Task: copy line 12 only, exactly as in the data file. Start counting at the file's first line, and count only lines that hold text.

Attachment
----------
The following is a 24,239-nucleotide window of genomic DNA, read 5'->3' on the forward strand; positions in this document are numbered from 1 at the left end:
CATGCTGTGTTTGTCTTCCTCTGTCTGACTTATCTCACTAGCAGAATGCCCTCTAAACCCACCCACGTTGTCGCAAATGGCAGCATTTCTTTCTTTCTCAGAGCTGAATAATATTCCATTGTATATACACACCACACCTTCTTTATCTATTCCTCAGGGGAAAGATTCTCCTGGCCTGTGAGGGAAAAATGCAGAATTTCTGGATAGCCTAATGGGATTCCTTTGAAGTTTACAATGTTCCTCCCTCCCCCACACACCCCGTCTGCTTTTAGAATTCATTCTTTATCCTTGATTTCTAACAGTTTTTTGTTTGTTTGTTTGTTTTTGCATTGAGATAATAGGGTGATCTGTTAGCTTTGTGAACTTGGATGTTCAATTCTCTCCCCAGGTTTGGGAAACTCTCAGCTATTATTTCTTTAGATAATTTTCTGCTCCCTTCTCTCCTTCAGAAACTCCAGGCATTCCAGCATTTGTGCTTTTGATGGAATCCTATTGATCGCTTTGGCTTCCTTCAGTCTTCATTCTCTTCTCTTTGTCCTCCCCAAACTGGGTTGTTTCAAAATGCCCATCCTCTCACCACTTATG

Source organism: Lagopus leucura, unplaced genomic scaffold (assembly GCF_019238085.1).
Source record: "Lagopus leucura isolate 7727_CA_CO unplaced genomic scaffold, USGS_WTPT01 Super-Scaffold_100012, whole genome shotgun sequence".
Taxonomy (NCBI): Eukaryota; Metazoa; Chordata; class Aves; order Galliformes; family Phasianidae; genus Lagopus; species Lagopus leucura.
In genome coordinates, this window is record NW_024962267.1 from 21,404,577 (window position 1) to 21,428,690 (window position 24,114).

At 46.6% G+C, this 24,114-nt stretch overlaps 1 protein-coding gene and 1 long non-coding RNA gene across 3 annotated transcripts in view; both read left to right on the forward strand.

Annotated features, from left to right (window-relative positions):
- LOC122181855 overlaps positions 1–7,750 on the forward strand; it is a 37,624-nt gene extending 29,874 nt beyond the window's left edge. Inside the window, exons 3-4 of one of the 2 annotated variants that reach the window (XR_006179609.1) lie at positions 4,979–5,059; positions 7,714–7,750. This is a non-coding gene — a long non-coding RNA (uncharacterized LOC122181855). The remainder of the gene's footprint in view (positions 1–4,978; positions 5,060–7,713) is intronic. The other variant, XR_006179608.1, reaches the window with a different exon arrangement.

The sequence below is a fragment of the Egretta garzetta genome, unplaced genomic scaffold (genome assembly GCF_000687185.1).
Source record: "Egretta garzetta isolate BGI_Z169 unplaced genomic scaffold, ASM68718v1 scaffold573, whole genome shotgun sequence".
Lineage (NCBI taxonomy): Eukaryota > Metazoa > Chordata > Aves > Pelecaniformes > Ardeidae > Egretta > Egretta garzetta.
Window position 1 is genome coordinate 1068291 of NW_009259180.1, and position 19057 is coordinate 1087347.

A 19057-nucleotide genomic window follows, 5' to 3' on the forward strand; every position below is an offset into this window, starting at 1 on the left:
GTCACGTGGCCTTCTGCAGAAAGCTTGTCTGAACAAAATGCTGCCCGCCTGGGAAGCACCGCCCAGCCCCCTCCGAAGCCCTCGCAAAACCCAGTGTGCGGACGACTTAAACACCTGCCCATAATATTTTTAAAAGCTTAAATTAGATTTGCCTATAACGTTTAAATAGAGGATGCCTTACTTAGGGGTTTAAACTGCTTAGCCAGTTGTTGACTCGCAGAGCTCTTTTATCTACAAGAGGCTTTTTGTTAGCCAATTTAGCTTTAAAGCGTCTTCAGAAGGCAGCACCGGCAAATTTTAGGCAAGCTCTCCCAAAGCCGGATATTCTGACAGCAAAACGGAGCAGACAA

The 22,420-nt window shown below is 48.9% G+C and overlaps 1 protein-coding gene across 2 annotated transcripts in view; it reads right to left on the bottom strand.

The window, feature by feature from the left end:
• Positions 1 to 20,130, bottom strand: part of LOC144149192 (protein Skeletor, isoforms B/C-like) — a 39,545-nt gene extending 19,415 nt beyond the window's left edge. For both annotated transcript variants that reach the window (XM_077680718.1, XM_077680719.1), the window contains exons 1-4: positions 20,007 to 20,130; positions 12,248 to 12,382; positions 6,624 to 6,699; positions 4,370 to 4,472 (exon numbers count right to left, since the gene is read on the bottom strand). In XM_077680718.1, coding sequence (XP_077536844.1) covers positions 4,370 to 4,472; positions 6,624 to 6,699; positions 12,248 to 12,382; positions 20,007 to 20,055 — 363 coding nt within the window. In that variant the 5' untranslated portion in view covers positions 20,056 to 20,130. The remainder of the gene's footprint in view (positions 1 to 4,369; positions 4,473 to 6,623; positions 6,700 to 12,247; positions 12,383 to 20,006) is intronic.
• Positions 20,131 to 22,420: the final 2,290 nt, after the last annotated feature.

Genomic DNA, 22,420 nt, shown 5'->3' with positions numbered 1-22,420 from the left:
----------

Lineage (NCBI taxonomy): Eukaryota > Metazoa > Chordata > Aves > Pelecaniformes > Ardeidae > Egretta > Egretta garzetta.